A. No. Public networks currently limit
maximum download speeds to about 53Kbps. Actual connect speeds depend on many
factors and are often less than the maximum possible. The following are some,
but not all, of the many factors that could prevent a high speed V.90, K56flex,
or x2 connection and result in a connect rate of 33.6Kbps or less. It is
possible to have more than one condition present on your phone line.
Analog Loops: In order to get a high speed
(over 33.6Kbps) V.90, K56flex, or x2 connection, you must have only one analog
loop in the circuit between you and your Internet Service Provider (ISP).
Digital Loop Carriers are devices that are frequently installed in
neighborhoods that may impose restrictions on the modem's performance by
adding a second analog loop between your modem and the phone company central
office. The phone line from your house is an analog line. Once the analog
signal gets to the phone company central office, it is translated into a
digital signal and sent out over the public network to your Internet Service
Provider (ISP). Some signal data is lost in the translation - consequently,
the more times the data is translated from analog to digital and back again,
the worse the quality of the transmission. If there is more than one analog to
digital conversion between you and the phone company central office, a high
speed (over 33.6Kbps) connection may not be possible. The phone networks in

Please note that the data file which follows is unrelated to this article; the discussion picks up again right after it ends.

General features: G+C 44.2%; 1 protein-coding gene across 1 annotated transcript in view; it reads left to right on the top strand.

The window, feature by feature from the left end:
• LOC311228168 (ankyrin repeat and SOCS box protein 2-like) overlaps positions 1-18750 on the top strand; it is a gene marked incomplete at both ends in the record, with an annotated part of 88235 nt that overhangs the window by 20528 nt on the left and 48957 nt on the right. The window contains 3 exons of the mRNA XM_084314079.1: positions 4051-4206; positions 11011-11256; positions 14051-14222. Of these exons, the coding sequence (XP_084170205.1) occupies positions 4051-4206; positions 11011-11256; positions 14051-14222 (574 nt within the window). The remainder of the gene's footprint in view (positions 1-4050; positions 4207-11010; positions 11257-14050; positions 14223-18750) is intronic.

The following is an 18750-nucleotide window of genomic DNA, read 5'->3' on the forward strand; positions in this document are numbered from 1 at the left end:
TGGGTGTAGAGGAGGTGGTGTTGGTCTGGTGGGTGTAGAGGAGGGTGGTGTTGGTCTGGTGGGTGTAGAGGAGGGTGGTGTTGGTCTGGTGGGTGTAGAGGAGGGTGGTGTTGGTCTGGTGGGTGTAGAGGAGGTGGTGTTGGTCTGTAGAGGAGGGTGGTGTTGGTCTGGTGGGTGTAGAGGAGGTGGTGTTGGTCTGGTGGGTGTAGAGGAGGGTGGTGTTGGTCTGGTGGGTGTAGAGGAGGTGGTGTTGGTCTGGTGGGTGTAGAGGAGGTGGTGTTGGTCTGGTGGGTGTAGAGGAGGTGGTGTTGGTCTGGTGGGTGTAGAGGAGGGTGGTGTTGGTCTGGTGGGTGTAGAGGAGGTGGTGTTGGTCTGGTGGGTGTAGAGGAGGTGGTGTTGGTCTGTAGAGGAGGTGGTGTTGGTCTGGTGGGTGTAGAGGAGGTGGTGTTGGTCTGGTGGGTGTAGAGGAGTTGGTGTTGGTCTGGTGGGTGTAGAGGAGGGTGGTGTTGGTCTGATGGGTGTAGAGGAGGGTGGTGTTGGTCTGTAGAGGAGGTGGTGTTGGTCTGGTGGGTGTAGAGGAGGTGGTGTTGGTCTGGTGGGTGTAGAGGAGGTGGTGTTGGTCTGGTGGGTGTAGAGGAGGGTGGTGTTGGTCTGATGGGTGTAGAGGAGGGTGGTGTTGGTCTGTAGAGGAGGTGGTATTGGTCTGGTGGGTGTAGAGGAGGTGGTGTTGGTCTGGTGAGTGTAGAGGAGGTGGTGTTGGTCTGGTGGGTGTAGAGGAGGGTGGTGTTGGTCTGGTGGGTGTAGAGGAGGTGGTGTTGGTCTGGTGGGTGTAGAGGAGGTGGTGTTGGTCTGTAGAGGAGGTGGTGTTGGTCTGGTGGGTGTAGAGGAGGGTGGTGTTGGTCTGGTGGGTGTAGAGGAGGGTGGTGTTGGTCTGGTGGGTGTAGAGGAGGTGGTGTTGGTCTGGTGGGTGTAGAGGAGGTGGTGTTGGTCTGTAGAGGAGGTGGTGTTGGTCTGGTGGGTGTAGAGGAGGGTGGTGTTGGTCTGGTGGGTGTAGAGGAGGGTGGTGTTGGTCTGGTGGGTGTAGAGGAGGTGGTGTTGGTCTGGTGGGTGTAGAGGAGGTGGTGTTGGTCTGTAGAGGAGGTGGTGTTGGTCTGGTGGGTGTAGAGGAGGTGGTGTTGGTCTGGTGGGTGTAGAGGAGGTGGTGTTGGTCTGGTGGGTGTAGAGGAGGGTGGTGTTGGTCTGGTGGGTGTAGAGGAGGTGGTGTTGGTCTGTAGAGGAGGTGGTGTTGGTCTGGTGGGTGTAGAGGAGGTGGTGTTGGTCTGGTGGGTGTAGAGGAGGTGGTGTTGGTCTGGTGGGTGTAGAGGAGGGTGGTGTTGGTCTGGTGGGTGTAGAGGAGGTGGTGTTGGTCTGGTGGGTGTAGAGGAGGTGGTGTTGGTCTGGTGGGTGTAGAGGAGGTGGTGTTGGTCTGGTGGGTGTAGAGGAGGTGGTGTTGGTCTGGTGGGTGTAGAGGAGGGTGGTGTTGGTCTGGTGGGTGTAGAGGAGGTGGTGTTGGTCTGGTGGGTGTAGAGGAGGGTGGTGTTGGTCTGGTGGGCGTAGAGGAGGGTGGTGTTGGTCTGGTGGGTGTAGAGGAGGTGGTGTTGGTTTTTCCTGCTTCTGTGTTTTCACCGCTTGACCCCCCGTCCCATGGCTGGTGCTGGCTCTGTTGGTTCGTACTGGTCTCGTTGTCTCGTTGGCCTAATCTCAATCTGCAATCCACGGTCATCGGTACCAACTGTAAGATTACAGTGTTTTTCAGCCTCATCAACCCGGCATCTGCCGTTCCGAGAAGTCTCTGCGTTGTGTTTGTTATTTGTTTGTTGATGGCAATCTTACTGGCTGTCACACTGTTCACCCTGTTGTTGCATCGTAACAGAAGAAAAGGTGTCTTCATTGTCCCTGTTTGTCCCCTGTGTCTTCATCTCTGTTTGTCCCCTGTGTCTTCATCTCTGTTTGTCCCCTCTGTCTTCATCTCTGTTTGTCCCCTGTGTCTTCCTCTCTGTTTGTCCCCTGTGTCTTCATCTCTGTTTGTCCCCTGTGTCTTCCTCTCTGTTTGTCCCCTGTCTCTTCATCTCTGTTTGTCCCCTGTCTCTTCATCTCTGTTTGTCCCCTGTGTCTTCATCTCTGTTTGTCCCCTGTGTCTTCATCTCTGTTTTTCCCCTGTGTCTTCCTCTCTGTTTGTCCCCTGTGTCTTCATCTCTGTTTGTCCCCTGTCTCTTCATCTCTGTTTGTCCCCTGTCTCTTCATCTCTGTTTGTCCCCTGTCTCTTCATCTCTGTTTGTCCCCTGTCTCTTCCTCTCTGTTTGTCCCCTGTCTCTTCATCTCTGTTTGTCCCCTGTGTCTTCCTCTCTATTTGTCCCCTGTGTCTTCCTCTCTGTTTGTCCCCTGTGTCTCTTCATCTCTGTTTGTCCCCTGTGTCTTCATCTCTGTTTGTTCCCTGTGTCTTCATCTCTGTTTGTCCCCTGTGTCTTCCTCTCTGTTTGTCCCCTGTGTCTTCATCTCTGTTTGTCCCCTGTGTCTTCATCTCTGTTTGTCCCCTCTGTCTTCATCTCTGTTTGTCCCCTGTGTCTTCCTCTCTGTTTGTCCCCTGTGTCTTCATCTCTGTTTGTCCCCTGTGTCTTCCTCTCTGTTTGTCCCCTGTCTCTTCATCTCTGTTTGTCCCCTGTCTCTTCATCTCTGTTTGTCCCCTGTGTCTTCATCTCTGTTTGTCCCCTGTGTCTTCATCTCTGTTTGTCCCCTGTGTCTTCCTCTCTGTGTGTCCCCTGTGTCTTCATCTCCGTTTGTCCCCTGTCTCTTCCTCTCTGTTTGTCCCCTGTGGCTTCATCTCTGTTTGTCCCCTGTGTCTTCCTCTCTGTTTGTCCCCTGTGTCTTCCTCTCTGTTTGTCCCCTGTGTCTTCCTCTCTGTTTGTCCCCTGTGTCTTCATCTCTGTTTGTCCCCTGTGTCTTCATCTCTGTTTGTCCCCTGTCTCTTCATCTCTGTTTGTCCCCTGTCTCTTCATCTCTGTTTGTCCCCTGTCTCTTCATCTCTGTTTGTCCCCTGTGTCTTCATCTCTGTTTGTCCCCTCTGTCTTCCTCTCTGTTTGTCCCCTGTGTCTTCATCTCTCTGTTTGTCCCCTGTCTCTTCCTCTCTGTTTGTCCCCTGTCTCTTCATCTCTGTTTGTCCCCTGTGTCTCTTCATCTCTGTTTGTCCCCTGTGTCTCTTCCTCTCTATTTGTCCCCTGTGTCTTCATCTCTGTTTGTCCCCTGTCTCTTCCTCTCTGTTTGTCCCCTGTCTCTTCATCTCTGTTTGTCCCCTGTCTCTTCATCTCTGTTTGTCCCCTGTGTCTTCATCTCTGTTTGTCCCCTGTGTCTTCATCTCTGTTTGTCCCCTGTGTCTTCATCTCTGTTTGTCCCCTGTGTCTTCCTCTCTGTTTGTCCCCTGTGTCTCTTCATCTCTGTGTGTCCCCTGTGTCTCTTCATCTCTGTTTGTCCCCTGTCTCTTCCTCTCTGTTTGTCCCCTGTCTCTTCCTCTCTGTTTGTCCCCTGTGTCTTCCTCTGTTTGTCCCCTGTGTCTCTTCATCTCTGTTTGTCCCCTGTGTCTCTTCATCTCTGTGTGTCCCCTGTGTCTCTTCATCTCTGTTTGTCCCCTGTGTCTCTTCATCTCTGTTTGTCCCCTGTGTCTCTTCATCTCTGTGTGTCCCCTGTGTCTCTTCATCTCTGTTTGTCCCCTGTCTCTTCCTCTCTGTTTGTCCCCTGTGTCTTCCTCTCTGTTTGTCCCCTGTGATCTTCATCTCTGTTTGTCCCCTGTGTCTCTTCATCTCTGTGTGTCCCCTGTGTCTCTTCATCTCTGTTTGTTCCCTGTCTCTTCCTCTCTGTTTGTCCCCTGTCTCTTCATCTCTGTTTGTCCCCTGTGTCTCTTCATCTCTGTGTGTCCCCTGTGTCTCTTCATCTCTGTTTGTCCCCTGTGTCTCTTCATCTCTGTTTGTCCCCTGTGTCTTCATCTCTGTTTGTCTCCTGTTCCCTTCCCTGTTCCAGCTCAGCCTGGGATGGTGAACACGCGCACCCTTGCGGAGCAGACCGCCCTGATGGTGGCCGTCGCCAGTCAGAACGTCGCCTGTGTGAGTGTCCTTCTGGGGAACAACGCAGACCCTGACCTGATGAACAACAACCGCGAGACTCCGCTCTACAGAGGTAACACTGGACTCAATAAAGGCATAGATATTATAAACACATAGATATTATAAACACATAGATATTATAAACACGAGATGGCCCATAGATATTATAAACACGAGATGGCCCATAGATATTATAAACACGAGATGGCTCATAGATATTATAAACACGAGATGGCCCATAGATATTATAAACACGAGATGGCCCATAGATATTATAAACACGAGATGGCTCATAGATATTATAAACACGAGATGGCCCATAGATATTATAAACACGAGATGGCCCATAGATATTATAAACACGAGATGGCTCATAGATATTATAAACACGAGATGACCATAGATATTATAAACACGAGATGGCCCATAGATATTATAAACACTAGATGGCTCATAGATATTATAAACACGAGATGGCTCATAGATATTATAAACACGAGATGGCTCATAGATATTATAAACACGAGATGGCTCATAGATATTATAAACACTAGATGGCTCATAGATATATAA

older, heavily-populated areas utilize equipment that performs up to six
analog to digital conversions.
Protocol: Your ISP must have "head-end"
equipment compatible with the protocol of your modem.
- Phone Line
Equipment: The primary purpose of the
phone company's residential phone lines is to provide clear voice connections.
Some equipment the phone company installs to make voice connections clearer
actually can prevent high speed data connections. For example, your phone
company may have installed a signal amplifier, loading coils, on the analog
portion of your phone line. This equipment boosts Voice signal quality across
longer distances, but causes some signal distortion and may inhibit your
ability to achieve a high speed connection. Frequently, in newer
neighborhoods, Subscriber Line Interface Circuits (SLICs) and Universal
Digital Loop Carriers (UDLCs) are used to multiplex many residential copper
lines to a central point whereby the voice traffic is sent back to the central
office digitally. It is not possible to achieve high speed modem connections
when connected to a UDLC. A SLIC does have some impediments to high speed
connections, but if call signaling is set up properly (one or more bits may be
"stolen" for the purposes of call signaling), high speed connections may be
possible. Your phone company can determine if you are connected to a SLIC or a
Digital Loop Carrier. SLICs appear as a small green box in your neighborhood.
Some lines have installed a "pad" installed before getting to the phone
company central office. The purpose of the pad is to equalize the volume on
each end of a voice call. An analog pad introduces an additional conversion